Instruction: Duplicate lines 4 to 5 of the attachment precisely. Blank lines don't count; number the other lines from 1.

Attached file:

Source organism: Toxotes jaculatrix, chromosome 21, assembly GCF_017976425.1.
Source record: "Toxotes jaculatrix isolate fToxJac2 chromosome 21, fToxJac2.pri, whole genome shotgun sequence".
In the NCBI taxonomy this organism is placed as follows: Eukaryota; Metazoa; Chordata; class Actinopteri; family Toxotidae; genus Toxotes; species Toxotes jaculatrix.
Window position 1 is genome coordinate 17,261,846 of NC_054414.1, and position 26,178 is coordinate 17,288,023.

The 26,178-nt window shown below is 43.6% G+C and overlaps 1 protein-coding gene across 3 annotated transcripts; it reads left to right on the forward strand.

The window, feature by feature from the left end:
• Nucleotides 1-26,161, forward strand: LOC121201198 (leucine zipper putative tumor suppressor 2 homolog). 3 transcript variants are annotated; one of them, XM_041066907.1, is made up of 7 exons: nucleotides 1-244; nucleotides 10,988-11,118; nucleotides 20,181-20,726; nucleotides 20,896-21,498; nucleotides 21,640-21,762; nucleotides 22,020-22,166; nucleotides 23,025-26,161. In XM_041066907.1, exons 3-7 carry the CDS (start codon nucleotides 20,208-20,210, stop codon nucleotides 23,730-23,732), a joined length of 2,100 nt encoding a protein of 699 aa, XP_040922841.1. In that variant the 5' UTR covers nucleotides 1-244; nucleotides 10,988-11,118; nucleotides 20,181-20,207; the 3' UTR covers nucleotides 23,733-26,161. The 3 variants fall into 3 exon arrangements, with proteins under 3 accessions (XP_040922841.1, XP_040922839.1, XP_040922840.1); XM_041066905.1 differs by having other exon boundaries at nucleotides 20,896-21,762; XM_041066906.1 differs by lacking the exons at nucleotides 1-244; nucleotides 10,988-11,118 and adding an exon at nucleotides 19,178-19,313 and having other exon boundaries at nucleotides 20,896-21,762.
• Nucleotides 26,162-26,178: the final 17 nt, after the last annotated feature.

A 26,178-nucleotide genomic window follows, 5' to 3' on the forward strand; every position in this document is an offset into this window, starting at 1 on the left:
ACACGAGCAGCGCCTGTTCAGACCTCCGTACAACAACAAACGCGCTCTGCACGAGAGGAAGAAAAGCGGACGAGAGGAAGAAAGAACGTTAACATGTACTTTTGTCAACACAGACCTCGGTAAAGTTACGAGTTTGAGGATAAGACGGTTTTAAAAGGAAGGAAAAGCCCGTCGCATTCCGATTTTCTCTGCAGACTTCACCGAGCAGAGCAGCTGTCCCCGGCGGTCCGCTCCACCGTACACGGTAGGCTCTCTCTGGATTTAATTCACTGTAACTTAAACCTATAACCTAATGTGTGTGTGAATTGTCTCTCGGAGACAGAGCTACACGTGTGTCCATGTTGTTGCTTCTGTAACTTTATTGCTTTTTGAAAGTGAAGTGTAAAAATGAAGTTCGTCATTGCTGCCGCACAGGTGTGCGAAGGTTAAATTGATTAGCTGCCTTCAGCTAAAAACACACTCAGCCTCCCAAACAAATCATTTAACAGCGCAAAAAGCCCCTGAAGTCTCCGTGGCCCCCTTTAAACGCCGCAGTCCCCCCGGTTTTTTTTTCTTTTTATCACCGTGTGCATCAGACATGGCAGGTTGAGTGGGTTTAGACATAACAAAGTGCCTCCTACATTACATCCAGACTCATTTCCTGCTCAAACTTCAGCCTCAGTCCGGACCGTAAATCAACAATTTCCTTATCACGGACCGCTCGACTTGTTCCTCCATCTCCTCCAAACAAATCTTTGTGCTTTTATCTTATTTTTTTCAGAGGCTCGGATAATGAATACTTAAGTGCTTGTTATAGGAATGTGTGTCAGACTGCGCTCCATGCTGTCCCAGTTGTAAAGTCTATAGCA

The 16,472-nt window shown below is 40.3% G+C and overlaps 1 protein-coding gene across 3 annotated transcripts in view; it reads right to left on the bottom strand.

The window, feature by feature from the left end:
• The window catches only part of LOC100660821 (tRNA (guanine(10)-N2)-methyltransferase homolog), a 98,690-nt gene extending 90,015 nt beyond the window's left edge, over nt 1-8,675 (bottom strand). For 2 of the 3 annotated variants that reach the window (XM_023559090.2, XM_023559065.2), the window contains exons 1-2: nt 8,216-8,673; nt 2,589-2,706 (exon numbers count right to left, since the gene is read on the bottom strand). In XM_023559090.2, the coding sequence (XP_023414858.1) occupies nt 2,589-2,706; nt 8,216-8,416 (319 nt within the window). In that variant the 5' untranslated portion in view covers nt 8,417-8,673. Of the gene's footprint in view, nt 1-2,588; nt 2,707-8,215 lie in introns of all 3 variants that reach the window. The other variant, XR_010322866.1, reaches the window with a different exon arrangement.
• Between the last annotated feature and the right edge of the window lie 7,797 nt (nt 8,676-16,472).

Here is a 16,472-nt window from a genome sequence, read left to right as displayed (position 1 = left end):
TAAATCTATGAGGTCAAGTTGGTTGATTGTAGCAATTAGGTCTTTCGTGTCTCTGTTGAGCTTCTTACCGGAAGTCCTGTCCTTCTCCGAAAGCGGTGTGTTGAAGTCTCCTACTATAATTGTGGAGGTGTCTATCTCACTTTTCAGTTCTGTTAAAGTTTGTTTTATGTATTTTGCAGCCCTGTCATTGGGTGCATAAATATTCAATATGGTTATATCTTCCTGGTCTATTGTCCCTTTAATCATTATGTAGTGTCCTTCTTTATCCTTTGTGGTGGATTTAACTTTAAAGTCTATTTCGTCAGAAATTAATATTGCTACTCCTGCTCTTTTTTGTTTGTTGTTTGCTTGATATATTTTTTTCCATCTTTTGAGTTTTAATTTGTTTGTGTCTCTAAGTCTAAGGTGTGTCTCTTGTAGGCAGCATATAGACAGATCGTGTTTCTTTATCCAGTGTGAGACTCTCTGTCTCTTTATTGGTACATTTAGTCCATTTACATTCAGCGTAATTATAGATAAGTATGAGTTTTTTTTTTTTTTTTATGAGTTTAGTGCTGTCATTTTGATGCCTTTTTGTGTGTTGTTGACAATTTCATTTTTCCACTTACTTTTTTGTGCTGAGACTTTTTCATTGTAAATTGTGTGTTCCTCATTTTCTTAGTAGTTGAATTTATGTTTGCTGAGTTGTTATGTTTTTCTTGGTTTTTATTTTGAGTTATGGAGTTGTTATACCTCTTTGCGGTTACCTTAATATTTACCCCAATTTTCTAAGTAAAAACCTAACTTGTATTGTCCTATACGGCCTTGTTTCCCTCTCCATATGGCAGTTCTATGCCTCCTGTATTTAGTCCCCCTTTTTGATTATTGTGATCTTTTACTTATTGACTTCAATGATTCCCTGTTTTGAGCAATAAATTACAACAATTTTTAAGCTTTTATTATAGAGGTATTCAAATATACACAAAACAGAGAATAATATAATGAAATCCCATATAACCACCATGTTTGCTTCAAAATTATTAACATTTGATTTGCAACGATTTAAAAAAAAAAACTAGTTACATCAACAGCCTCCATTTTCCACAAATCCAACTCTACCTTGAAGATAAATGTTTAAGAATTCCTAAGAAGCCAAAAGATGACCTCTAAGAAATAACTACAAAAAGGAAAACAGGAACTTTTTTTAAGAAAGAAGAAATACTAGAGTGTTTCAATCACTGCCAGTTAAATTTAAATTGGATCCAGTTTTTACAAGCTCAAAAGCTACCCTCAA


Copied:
Window position 1 is genome coordinate 17,261,846 of NC_054414.1, and position 26,178 is coordinate 17,288,023.

The 26,178-nt window shown below is 43.6% G+C and overlaps 1 protein-coding gene across 3 annotated transcripts; it reads left to right on the forward strand.